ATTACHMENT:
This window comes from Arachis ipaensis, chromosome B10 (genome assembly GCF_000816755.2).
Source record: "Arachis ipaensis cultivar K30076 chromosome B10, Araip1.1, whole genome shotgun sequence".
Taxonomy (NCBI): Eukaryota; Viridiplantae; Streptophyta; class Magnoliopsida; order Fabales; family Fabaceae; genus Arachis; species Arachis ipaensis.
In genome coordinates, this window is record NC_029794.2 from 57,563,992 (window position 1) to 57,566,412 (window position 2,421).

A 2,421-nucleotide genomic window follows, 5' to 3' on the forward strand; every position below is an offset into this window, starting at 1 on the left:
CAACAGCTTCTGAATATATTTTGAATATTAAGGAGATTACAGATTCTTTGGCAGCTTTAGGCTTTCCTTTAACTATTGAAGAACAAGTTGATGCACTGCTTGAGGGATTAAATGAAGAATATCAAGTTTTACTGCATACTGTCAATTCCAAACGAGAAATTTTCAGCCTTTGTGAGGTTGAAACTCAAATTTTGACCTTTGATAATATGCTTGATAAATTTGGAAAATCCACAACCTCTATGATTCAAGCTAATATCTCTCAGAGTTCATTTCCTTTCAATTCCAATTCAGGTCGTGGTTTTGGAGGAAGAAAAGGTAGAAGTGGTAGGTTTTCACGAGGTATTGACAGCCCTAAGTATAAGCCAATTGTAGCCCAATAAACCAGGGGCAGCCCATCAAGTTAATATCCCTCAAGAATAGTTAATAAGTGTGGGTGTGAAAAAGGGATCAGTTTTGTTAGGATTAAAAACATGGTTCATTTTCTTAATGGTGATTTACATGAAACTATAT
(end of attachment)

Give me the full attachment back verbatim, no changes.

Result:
This window comes from Arachis ipaensis, chromosome B10 (genome assembly GCF_000816755.2).
Source record: "Arachis ipaensis cultivar K30076 chromosome B10, Araip1.1, whole genome shotgun sequence".
Taxonomy (NCBI): Eukaryota; Viridiplantae; Streptophyta; class Magnoliopsida; order Fabales; family Fabaceae; genus Arachis; species Arachis ipaensis.
In genome coordinates, this window is record NC_029794.2 from 57,563,992 (window position 1) to 57,566,412 (window position 2,421).

A 2,421-nucleotide genomic window follows, 5' to 3' on the forward strand; every position below is an offset into this window, starting at 1 on the left:
CAACAGCTTCTGAATATATTTTGAATATTAAGGAGATTACAGATTCTTTGGCAGCTTTAGGCTTTCCTTTAACTATTGAAGAACAAGTTGATGCACTGCTTGAGGGATTAAATGAAGAATATCAAGTTTTACTGCATACTGTCAATTCCAAACGAGAAATTTTCAGCCTTTGTGAGGTTGAAACTCAAATTTTGACCTTTGATAATATGCTTGATAAATTTGGAAAATCCACAACCTCTATGATTCAAGCTAATATCTCTCAGAGTTCATTTCCTTTCAATTCCAATTCAGGTCGTGGTTTTGGAGGAAGAAAAGGTAGAAGTGGTAGGTTTTCACGAGGTATTGACAGCCCTAAGTATAAGCCAATTGTAGCCCAATAAACCAGGGGCAGCCCATCAAGTTAATATCCCTCAAGAATAGTTAATAAGTGTGGGTGTGAAAAAGGGATCAGTTTTGTTAGGATTAAAAACATGGTTCATTTTCTTAATGGTGATTTACATGAAACTATAT